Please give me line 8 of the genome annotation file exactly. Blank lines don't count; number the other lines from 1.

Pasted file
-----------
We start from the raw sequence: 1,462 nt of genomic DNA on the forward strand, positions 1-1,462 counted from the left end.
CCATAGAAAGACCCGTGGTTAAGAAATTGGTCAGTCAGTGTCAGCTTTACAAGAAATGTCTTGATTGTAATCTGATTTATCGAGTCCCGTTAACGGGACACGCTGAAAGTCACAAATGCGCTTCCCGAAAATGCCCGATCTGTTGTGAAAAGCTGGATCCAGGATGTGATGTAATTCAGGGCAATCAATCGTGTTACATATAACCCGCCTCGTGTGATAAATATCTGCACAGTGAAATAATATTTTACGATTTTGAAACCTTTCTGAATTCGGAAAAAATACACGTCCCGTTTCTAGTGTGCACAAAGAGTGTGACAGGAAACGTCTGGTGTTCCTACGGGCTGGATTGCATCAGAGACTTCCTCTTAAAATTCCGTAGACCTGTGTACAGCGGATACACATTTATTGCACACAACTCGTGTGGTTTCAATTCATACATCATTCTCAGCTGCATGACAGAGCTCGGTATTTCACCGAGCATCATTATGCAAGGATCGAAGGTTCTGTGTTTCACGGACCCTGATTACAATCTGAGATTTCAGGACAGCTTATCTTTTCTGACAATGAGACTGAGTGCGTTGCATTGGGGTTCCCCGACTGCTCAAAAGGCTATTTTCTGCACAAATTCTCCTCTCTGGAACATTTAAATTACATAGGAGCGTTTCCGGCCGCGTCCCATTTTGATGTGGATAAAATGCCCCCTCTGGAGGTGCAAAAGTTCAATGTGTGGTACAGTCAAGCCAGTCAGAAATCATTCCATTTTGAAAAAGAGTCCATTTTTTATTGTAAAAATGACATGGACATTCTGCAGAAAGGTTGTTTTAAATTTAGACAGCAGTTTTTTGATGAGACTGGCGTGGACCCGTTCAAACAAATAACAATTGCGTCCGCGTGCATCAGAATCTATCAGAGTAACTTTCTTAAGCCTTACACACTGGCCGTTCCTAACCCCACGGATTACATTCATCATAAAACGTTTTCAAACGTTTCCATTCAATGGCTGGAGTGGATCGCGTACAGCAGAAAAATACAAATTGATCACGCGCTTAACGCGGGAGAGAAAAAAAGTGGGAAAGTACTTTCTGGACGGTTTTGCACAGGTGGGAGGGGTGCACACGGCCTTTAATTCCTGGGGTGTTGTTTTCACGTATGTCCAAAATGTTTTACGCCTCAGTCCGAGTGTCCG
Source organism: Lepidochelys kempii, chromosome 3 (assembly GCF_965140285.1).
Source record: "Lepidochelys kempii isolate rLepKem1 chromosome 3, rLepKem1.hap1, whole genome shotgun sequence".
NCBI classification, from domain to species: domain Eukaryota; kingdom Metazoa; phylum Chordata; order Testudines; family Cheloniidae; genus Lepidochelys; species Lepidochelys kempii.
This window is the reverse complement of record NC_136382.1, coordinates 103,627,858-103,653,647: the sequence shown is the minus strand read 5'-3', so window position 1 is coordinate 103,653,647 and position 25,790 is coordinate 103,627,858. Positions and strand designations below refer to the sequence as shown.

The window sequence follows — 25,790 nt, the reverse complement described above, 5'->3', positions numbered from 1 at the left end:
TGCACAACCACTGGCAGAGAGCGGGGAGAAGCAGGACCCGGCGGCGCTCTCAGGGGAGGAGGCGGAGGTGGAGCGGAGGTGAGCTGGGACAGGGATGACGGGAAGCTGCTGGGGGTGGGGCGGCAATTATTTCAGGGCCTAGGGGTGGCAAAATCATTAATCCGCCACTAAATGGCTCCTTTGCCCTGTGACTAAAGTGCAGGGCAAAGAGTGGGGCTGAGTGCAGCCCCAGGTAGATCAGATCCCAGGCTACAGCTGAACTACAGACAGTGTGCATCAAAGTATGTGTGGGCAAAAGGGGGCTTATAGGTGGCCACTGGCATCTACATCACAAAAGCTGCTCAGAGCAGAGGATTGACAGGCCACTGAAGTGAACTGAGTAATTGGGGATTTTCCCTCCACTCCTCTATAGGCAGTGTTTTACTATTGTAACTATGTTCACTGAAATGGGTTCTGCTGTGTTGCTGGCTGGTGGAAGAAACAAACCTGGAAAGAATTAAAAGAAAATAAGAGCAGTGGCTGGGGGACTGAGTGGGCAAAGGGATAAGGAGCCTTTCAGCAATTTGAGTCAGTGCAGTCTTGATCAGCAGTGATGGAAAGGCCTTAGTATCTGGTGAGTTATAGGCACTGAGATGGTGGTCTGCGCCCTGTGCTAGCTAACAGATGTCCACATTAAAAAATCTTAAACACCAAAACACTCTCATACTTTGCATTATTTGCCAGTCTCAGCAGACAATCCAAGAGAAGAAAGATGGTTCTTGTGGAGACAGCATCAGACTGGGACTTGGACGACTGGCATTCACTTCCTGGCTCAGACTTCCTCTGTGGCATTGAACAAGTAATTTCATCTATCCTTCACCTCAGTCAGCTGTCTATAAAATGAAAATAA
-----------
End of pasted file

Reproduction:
TGCACAACCACTGGCAGAGAGCGGGGAGAAGCAGGACCCGGCGGCGCTCTCAGGGGAGGAGGCGGAGGTGGAGCGGAGGTGAGCTGGGACAGGGATGACGGGAAGCTGCTGGGGGTGGGGCGGCAATTATTTCAGGGCCTAGGGGTGGCAAAATCATTAATCCGCCACTAAATGGCTCCTTTGCCCTGTGACTAAAGTGCAGGGCAAAGAGTGGGGCTGAGTGCAGCCCCAGGTAGATCAGATCCCAGGCTACAGCTGAACTACAGACAGTGTGCATCAAAGTATGTGTGGGCAAAAGGGGGCTTATAGGTGGCCACTGGCATCTACATCACAAAAGCTGCTCAGAGCAGAGGATTGACAGGCCACTGAAGTGAACTGAGTAATTGGGGATTTTCCCTCCACTCCTCTATAGGCAGTGTTTTACTATTGTAACTATGTTCACTGAAATGGGTTCTGCTGTGTTGCTGGCTGGTGGAAGAAACAAACCTGGAAAGAATTAAAAGAAAATAAGAGCAGTGGCTGGGGGACTGAGTGGGCAAAGGGATAAGGAGCCTTTCAGCAATTTGAGTCAGTGCAGTCTTGATCAGCAGTGATGGAAAGGCCTTAGTATCTGGTGAGTTATAGGCACTGAGATGGTGGTCTGCGCCCTGTGCTAGCTAACAGATGTCCACATTAAAAAATCTTAAACACCAAAACACTCTCATACTTTGCATTATTTGCCAGTCTCAGCAGACAATCCAAGAGAAGAAAGATGGTTCTTGTGGAGACAGCATCAGACTGGGACTTGGACGACTGGCATTCACTTCCTGGCTCAGACTTCCTCTGTGGCATTGAACAAGTAATTTCATCTATCCTTCACCTCAGTCAGCTGTCTATAAAATGAAAATAA